A Guide to Network Connectivity in Linux

Networking Basics

Linux from its very inception has always been oriented around being used on a networked machine. Since then it has risen to be the

ifconfig example

premiere server operating system and has often found its way into other network devices such as routers. If you are going to use your Linux machine to its full potential, then you are going to have to plug it into some kind of network.

That starts with mastering the fundamentals. An understanding of the basic networking commands will help you establish your connection. Then learning about configuration provides the know how to keep that connection going. All through out learning these things, you will absolutely need to acquire a knack for troubleshooting. Something will go wrong, and when it does fixing it will provide great insight into how the whole networking process works.

Wireless Connectivity

Linux makes for a fantastic laptop operating system. However, the lack of driver support and other incompatibilities often leads to

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fantastic headaches. Awareness of which manufacturers have excellent Linux support has become a requirement for anyone wanting to use Linux on their laptop. Barring that knowledge, a familiarity with utilities like NDISwrapper, which allows Windows wireless drivers to be used by Linux, helps when there is no support.

Then once the drivers are installed and Linux can utilize the wireless card, connections need to be established and managed. Fortunately the Linux platform offers many different ways to accomplish this. From iwconfig to wicd to NetworkManager there is a tool for every kind of user. Many of these utilities also feature the ability to remember the details of various hotspots, so that users do not have to remember network passwords and keys.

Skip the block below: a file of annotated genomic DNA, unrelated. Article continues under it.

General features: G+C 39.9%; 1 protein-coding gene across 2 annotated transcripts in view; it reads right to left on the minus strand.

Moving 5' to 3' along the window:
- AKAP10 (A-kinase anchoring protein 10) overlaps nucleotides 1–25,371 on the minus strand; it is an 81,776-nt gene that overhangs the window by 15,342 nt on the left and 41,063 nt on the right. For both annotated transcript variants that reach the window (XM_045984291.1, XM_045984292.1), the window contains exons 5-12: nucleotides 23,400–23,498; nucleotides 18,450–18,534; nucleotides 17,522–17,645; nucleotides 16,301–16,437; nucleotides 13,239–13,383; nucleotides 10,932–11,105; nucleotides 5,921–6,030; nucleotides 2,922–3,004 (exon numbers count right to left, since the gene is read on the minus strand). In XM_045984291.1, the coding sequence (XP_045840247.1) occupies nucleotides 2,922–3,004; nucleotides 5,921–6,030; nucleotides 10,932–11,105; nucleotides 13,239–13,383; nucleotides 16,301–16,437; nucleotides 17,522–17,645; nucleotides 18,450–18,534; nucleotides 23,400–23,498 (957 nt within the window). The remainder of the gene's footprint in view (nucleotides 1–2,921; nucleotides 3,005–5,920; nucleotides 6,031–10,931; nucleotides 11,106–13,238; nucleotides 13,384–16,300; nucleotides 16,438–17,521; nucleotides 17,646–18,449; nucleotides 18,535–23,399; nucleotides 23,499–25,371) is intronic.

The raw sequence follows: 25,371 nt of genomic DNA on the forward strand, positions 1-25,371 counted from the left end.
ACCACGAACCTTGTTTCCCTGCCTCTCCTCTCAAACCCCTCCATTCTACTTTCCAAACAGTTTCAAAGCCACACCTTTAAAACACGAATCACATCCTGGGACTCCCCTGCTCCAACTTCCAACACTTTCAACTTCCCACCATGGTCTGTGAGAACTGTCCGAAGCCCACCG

Services

Having a network connection is great, but it's not as useful without running services on the network. There are many things your network can provide you with, and Linux makes a great platform for building those wonderful new services.

First things first, you need remote access. When something goes wrong with one of your servers having remote access allows you to fix and trouble shoot problems whether the machine is in the next room or anywhere in the world.

Servers also provide the opportunity to organize and protect your data. A Network Attached Storage (NAS) device or a file server allows you to store, organize, and access your files from any machine on your network. Also if configured properly, these services protect your files through redundancy so that you never lose your important documents or family photos.

Security

Your network is a very useful tool not only to you but potentially to others as well. Securing your network requires good defences, the right tools, and above all else constant vigilance.

Your network and the systems on it vitally need to be configured properly. If any of the services you are running or your firewall have any insecure settings activated, then you could easily lose control of your network. Make sure that you set up everything correctly as this is your first line of defence.

Beyond configuration, your network's security requires monitoring. The Linux platform offers many tools that can be used for keeping track of everything going through your network. For example wireshark can be used to capture every packet sent or received by a device on your network. This allows you to watch your network traffic for strange behavior and catch malicious activity.

Slightly More Advanced Topics

There are other things that can be done to customize and tailor your netwok that are slightly more advanced (though not all that difficult). For instance, you could turn one of your Linux machines into an Internet gateway for your local network. Then as another project you could set up a machine to handle Dynamic Host Configuration Protocol (DHCP), which allows you to determine how ip addresses are assigned on your network among other things. You could also set up a Domain Name Service (DNS) to manage a domain name. Allowing you to be able to type files.yourdomainname.com instead of the ip address of your file server.

References

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